4. Preparation of a bittering extract:
The isohumulate may be used as the aqueous solution, but preferably it is evaporated to form a soft alkaline extract containing 10 - 25% water. Drying to a solid and powdering is possible but very much less preferred. If desired the isohumulate may be blended with emulsifying salts, diluents and/or water soluble salts of other hop resins, e.g. alkali metal hulupates, and optionally, hop essential oils.
5. Addition of the bittering extract to beer:
This may occur either before or after fermentation. Preferably, however, the bittering extract is added as an aqueous solution to fermented beer. Conveniently, the beer may already have been partially flavoured by boiling with hops or by addition of a kettle adjunct comprising, for example, hop resins, such as lupulones or hulupones, and hop essential oils.
Our invention provides a method of preparing an isohumulone containing hop extract which comprises contacting a solution of a solvent extract of hops in a water immiscible solvent with an aqueous alkali at a pH sufficient to transfer at least a major part of the humulones into the aqueous phase to form a dilute aqueous solution of humulates, while leaving at least a major part of the lupulones in the non-aqueous phase, separating the aqueous and non-aqueous phases, heating the humulates in solution to effect isomerisation thereof and recovering the humulones from the dilute aqueous phase, at the latest after the isomerisation, by precipitation with an alkali metal cation or by extraction with a relatively polar water immiscible solvent.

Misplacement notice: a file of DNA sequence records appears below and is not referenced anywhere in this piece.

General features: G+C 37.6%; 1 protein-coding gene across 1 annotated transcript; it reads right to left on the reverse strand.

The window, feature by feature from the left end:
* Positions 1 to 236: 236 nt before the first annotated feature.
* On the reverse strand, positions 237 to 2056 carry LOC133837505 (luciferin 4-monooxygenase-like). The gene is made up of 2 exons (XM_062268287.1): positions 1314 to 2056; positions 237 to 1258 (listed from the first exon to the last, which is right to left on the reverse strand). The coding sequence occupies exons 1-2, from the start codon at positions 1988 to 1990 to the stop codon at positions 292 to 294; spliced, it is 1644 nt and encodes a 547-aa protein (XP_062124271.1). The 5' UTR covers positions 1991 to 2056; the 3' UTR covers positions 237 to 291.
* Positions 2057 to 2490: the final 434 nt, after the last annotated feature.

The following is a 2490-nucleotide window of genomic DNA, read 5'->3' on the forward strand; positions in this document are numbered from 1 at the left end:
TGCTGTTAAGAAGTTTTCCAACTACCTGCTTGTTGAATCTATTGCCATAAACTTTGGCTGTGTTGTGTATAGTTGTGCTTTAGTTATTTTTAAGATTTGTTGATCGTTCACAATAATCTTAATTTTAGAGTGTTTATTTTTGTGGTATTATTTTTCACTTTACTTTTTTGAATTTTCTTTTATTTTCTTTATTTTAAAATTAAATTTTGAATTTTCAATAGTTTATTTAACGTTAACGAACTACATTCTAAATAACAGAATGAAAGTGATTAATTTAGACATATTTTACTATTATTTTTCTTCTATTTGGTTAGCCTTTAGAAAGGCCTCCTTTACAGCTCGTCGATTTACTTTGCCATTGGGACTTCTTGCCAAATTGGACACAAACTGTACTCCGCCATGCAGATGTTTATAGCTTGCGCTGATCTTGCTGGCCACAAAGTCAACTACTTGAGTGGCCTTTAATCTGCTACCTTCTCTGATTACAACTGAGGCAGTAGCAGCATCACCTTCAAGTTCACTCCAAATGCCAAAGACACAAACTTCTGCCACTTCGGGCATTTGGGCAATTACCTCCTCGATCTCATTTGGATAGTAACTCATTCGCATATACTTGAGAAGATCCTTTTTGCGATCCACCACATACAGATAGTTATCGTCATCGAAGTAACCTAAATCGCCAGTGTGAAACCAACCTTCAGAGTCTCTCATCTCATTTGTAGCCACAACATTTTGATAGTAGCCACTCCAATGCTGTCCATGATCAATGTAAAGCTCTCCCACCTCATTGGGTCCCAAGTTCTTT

Our invention also provides a method of bittering beer which comprises: preparing a bittering additive comprising isohumulones substantially free from fixed oils, essential oils and lupulones and a kettle additive comprising lupulones and essential oils substantially free from fixed oil; converting the humulones in the bittering additive into isohumulones; adding the kettle additive to wort and subsequently adding the isomerised bittering additive.
According to the aspect our invention also provides a method of flavouring beer which comprises adding a potassium isohumulate salt to wort or fermented beer.
Our present invention, according to a further aspect, provides a method of preparing an improved bittering extract for beer which comprises contacting a solution of a humulone-containing hop material in a substantially water-immiscible solvent which dissolves alkali metal humulates less readily than water, with an aqueous alkali containing sodium ions at a pH sufficient to transfer the humulones into the aqueous phase as sodium humulates, separating the aqueous phase from the water immiscible phase and subsequently converting the sodium humulates to potassium humulates.
According to a further aspect our invention provides a method of preparing a bittering extract for beer which comprises contacting a solution of a hop extract in a water immiscible solvent which dissolves humulates less readily than water with aqueous potassium carbonate washing the aqueous solution with a water immiscible solvent that dissolves humulates less readily than water, and isomerising the potassium humulates.
According to a further aspect our invention provides a method of flavouring beer which comprises preparing a bittering extract comprising potassium isohumulates, and a copper adjunct comprising lupulones, or derivatives thereof, adding the copper adjunct to wort and at a subsequent stage in the brewing operation adding the bittering extract.
The humulone-containing hop material, which is dissolved in the water immiscible solvent in order to prepare the bittering extract according to our invention, is desirably an extract of hops containing humulones, lupulones and other resins, and oils. Such a material may conveniently be prepared by extracting hops with an organic solvent, e.g. hydrocarbons, alcohols, ketones such as acetone, and chlorinated hydrocarbon solvents. We have discovered that benzene, or preferably paraffins such as hexane are particularly suitable.